Informing provides the truth to be considered. In most of the lessons, the biblical background is included in this section. Students will actively participate in discovering and exploring God’s instructions for life.We realize that people with varying religious backgrounds will use this curriculum. Therefore, it’s likely that some may have differing preferences and convictions regarding the version of Scripture we’ve used. Thus, we’ve indicated our suggested Bible translation for each passage based on the child-friendliness of the text. However, we invite you to use the version of Scripture that you’re most comfortable with, making sure the children understand any unfamiliar vocabulary terms.

Valuing gives students the chance to think about how this truth might change the way their peers choose to do life each day. Again, they’re actively engaged in these considerations as they discuss, act out situations, talk with one another, draw, plan, and get involved.

Changing helps students identify a change that needs to happen in their own lives as a result of all they’ve learned in the lesson. As they’ve participated in the first three sections of the lesson plan, they’ve grown to desire a change and are now ready to plan for it as they participate in the culminating learning activity. Finally, each lesson ends with a simple statement of how that individual lesson fits into the big picture of the Whole Life Curriculum.The last four parts of the lesson—Making an Entrance, Informing, Valuing, and Changing—all contain sections of text in bold print. These are guidelines for instructors to refer to when speaking directly to their students. You know your students best, so after reading our suggested text, please feel free to adjust your instruction for your own audience.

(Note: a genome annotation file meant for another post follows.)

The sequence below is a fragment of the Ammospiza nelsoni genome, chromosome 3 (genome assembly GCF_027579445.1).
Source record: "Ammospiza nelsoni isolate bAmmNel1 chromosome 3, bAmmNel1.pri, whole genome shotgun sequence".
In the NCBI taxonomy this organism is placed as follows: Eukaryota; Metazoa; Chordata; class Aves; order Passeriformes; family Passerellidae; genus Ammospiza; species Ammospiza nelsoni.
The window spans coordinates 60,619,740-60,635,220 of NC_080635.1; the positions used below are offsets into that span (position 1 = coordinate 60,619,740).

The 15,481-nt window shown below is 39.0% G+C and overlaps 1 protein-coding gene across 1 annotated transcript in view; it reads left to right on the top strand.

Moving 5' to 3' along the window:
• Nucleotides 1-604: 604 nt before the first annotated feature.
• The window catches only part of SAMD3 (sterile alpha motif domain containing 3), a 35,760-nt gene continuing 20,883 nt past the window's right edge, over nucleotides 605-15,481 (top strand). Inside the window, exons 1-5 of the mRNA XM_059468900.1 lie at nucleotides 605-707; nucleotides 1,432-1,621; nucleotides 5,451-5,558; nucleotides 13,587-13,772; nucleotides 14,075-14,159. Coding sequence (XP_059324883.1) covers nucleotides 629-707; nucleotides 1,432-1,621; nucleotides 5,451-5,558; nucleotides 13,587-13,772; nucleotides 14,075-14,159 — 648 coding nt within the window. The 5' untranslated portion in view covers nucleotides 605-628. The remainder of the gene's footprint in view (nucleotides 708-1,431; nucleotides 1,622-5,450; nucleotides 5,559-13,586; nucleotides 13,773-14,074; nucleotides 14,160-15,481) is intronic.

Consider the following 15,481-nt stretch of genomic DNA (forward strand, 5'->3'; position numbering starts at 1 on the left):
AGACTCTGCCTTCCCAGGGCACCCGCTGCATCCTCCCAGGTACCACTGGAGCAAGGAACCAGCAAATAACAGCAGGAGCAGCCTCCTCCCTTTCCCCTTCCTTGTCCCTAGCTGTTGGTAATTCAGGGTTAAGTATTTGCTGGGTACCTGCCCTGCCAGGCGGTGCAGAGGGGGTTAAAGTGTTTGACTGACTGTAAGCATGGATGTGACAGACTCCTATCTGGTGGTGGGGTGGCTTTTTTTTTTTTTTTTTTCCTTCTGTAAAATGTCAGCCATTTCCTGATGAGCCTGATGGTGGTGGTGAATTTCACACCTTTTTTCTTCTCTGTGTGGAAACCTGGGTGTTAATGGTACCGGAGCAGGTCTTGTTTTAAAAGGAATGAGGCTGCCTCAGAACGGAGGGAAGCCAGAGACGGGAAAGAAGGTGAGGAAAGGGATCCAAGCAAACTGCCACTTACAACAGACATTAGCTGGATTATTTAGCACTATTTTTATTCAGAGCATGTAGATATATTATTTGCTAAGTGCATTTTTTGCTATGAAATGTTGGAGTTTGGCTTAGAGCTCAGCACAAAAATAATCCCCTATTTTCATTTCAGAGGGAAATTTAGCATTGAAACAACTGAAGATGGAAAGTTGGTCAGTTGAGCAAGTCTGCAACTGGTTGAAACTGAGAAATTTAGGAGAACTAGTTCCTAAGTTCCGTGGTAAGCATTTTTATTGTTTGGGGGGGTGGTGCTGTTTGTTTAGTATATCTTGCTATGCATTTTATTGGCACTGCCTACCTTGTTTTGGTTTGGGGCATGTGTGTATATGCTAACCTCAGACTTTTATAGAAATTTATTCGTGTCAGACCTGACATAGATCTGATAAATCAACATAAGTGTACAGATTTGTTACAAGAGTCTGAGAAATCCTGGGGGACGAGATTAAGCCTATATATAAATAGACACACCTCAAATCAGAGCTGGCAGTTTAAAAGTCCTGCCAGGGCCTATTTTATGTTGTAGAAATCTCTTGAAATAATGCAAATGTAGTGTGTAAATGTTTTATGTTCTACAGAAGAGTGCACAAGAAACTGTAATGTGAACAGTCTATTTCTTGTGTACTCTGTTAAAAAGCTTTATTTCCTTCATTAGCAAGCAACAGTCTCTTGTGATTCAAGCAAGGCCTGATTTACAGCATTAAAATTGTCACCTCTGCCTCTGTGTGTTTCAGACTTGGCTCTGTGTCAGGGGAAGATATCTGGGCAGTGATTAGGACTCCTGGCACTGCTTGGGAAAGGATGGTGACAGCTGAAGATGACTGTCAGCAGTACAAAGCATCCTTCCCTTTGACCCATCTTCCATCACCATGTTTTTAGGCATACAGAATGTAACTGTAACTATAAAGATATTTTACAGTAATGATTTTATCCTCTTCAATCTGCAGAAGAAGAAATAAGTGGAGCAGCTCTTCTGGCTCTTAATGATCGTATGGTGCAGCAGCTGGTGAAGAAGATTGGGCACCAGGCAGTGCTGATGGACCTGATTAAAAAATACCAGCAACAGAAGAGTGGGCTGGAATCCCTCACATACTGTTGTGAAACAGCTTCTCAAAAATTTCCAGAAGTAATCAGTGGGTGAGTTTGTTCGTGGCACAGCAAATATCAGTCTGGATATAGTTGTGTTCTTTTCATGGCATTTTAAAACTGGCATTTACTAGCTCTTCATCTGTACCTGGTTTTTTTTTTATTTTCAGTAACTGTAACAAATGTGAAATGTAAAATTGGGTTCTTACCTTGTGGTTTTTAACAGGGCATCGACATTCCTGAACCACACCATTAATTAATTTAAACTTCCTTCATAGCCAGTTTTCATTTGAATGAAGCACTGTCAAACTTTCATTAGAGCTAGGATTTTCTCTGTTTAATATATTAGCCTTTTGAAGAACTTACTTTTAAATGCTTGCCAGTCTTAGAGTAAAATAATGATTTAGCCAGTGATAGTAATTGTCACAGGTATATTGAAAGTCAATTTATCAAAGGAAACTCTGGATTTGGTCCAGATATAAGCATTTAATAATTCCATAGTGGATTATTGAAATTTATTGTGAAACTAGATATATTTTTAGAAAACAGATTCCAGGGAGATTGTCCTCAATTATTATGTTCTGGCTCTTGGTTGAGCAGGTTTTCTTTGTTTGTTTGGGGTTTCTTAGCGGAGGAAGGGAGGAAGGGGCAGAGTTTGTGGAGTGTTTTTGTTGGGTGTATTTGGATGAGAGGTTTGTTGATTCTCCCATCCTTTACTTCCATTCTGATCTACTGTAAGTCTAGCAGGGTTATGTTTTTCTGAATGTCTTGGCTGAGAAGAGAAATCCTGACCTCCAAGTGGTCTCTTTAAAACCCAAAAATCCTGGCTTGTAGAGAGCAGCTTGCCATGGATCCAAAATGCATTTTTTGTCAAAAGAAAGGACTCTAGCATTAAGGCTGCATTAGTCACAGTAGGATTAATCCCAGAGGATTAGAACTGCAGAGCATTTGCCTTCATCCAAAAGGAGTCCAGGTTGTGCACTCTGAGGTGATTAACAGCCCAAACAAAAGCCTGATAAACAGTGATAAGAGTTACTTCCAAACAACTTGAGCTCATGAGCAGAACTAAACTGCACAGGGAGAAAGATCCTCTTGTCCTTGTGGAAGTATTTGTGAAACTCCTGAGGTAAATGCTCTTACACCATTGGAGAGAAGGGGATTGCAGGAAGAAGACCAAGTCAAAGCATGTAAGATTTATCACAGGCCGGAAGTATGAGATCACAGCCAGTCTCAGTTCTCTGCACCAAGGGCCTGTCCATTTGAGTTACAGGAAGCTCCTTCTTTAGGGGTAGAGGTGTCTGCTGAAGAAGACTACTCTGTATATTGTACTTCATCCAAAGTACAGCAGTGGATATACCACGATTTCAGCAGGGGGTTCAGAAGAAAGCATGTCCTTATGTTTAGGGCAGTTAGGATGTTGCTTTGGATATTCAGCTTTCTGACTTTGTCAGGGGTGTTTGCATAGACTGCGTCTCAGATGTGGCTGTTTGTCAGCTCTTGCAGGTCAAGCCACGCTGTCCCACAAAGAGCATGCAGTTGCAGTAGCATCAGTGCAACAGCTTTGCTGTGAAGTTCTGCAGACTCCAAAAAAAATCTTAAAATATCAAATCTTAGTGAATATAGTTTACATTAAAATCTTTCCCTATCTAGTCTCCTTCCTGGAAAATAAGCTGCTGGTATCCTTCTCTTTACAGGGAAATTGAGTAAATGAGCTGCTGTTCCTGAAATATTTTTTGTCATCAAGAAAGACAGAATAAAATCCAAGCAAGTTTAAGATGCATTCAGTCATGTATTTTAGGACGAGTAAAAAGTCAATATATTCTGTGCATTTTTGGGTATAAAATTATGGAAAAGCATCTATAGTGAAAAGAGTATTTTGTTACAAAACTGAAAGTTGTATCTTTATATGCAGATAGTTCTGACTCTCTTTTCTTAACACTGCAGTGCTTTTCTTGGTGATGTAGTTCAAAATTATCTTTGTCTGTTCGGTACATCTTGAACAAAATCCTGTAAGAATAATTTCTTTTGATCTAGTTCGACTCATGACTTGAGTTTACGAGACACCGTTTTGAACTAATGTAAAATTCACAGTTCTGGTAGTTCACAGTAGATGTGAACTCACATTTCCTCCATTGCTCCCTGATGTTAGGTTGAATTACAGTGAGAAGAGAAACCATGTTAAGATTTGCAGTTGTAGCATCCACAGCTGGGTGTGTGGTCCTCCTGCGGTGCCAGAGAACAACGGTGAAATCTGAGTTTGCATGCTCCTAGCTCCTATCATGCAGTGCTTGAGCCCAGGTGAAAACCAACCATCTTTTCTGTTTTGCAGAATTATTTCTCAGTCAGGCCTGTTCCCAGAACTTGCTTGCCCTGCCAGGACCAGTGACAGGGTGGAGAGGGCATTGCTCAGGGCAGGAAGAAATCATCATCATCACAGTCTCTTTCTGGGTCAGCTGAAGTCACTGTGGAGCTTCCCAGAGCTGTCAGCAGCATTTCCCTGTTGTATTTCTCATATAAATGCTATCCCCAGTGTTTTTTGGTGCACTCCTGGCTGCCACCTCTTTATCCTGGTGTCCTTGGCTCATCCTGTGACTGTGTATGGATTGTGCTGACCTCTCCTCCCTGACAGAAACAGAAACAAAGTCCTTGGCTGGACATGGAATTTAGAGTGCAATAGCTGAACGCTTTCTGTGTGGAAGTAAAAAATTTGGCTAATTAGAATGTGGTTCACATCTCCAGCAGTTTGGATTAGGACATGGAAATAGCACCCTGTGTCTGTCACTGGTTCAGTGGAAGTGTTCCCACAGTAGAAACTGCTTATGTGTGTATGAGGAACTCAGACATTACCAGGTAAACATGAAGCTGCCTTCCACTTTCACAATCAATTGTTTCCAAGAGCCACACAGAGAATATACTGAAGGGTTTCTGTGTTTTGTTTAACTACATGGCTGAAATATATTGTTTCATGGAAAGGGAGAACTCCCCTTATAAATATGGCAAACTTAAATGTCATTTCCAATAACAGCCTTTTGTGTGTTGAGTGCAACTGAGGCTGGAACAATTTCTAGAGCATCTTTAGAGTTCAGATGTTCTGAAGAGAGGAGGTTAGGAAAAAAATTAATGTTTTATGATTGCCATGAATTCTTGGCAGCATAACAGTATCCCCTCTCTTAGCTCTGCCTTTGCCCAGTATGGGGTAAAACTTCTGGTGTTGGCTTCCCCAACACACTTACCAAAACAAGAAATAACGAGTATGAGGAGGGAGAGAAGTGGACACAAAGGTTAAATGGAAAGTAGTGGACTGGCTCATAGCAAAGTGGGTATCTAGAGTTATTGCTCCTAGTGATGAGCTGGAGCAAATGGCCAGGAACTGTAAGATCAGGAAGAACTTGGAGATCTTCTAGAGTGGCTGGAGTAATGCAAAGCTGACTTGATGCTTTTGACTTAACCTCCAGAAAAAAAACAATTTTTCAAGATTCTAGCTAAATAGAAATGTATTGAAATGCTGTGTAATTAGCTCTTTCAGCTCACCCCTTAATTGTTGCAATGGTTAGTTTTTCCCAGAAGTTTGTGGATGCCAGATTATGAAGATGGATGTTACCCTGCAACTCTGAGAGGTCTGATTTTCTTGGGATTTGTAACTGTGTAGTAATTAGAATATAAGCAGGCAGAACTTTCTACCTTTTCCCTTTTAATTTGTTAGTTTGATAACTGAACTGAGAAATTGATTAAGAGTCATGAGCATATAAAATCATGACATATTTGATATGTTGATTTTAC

What Additional Materials Will I Need?

The Materials list includes all of the items needed for each lesson. Some will require giving advance notice to students and their parents, so be sure to read through the entire list for each grade level before teaching the unit. (Hint: Almost every grade level includes the use of old magazine pictures, so start collecting magazines any way you can!)In a handful of lessons, there are suggestions for different materials that can be used to supplement the teaching. We’ve kept the cost of materials to a minimum, and we hope that many of the suggested books and videos can be borrowed from your local library.Finally, a few handouts are included (identified by their grade level and objective number). Otherwise we left it up to the individual teacher to make the necessary handouts or simply write the information on a chalkboard or whiteboard.[Back to Top]

What Is the Suggested Schedule for Presenting This Curriculum?

We recommend that you present these lesson plans either once a week or once a month. Each lesson teaches concepts that are life forming and should be allowed extra time to soak into the hearts and lives of students. Many of the lesson plans suggest ways to follow up that will require more than one day. It would be of great benefit to continue to discuss and discover additional ways that the truths presented during each lesson may influence the way students think and behave on a daily basis.

Why Do You Call This Curriculum Holistic?

The Whole Life Curriculum is unique and essential to the lives of students. It doesn’t isolate behavioral choices, nor does it limit its message by teaching only about behavioral choices. This curriculum will affect your students’ worldview as they recognize how they were made by a creative and complex God. He wove together the spiritual, emotional, social, and physical parts of each one of them in an inseparable way, and the whole person is impacted with these lesson plans. We believe the time you invest in teaching this curriculum will have an eternal impact.

Does Whole Life Curriculum have the Imprimatur?

Yes, Whole Life Curriculum was given the Nihil Obstat by Bernadeane Carr on January 15, 2010 and the Imprimatur was granted by Robert H. Brom, Bishop of San Diego on January 15, 2010.